UniSA wine expert measures a bottle’s successJuly 10 2012
The average consumer takes only forty seconds to pick a bottle of wine off the shelf. But what goes into making that decision?
Professor Larry Lockshin, Head of the School of Marketing at the University of South Australia, will take a look inside the mind of the wine drinker during his upcoming Knowledge Works lecture ‘Research into wine packaging with a few detours - How do consumers buy wine?’ being held at UniSA on July 17.
Head of the Wine Marketing Group at the Ehrenberg Bass Institute of Marketing Science, Prof Lockshin will consider the range of wine drinking behaviours and what influences the selection of one bottle of wine over another.
“Sixty per cent of Australian adults drink wine at least once per year. More than half of these will drink wine about once per week,” he says.
“Wine connoisseurs will tell you that choosing a wine to purchase is a process of careful consideration of a number of elements including; the grape, the vintage, the price, the origin, the cuisine you will pair it with and more.
“But the reality is that except for some highly involved wine drinkers who enjoy the search process, many wine consumers are overwhelmed by the number of wines available to them in a retail store.
“Most wine buyers want to make a quick decision - most purchases take less than 40 seconds. People are in and out of the store in a few minutes.”
Prof Lockshin, who has worked in the wine industry for more than 20 years, will share his expertise in the science behind choosing the perfect drop.
The lecture will highlight Prof Lockshin’s current research, which identifies the blend of elements that come together to aid a consumer’s decision making process in an overwhelming wine market.
“Most people would think that the taste of the wine is the most important factor, but taste is relative and highly influenced by many other factors,” Prof Lockshin says.
“Measurement in marketing is a complex process. Merely asking people what is important or what they would do ‘if’, does not predict behaviour very well. We have to use indirect methods to measure and understand the influences of various factors on wine choice.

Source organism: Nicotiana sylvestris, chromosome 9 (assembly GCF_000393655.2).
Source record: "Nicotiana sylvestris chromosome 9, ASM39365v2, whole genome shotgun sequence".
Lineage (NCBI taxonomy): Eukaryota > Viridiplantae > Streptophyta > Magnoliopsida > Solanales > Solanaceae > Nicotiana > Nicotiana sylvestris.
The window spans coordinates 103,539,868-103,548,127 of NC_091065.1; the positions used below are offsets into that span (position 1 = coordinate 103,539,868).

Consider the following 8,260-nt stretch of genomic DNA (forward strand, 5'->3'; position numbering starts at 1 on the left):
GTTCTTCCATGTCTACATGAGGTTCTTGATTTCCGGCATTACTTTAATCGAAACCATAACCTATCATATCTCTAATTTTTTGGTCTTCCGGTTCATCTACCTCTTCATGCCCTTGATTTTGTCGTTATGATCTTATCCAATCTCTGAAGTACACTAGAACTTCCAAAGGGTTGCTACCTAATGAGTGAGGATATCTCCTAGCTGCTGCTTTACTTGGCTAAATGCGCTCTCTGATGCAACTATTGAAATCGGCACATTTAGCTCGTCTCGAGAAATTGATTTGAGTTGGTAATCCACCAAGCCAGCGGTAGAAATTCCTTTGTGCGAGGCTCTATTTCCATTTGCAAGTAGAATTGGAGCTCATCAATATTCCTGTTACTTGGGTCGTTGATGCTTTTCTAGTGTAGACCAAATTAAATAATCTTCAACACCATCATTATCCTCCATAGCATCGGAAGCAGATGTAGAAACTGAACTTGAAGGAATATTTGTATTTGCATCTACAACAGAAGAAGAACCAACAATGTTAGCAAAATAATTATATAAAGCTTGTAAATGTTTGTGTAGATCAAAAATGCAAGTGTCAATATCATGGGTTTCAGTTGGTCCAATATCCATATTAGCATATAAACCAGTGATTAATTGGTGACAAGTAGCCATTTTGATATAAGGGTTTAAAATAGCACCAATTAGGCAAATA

“We’re using a lot of cool market research tools, such as simulated wine shelves online to measure and predict responses to packaging. We can even use basic physiological sensors in the lab, like measuring facial movements to ‘see’ subconscious reactions to marketing messages.
“Understanding what goes on, or what does not go on, in people’s minds during purchase is important when designing effective packaging. Most purchase choices do not involve a lot of cognitive processing, but subconscious factors, like colour preferences, can influence choice without our conscious apprehension of it happening.”
Part of UniSA’s Knowledge Works public lectures series, the lecture will be held on Tuesday July 17 at 6:00pm at the Bradley Forum, Level 5, Hawke Building at UniSA’s City West campus. To register for Prof Lockshin’s lecture and to subscribe to the Knowledge Works lecture series go to the website.
Contact for Interview
Professor Larry Lockshin office (08) 8302 0261 mobile 0417 891 732
Rosanna Galvin office (08) 8302 0578 email email@example.com
The perils of public wi-fi, battery technology now adding up, why the environment is good for business, and storyte… https://t.co/jmpKNevmci
RT @marioneckert5: RBRC leading the way in reporting burnout in the nursing & midwifery workforce in SA. Taking a personal & professional t…
Areas of study and research
- Health Research
- Alliance for Research in Exercise, Nutrition and Activity (ARENA)
- Centre for Cancer Biology
- Centre for Drug Discovery and Development
- Centre for Population Health Research
- Centre of Research Excellence for the Prevention of Chronic Conditions in Rural and Remote High Risk Populations
- International Centre for Allied Health Evidence
- Medicine and Device Surveillance CRE
- Quality Use of Medicines and Pharmacy Research Centre
and Social Sciences
- Art, Architecture and Design
- Communication, International Studies and Languages
- Psychology, Social Work and Social Policy
- Hawke Research Institute
- Asia Pacific Centre for Work Health and Safety
- Australian Centre for Child Protection
- Barbara Hardy Institute
- Centre for Research in Education
- Hawke EU Jean Monnet Centre of Excellence
- Centre for Islamic Thought and Education
- International Centre for Muslim and non-Muslim Understanding
- Research Centre for Languages and Cultures
- Zero Waste SA Research Centre for Sustainable Design and Behaviour (sd+b)
IT, Engineering and
- Future Industries Institute
- UniSA College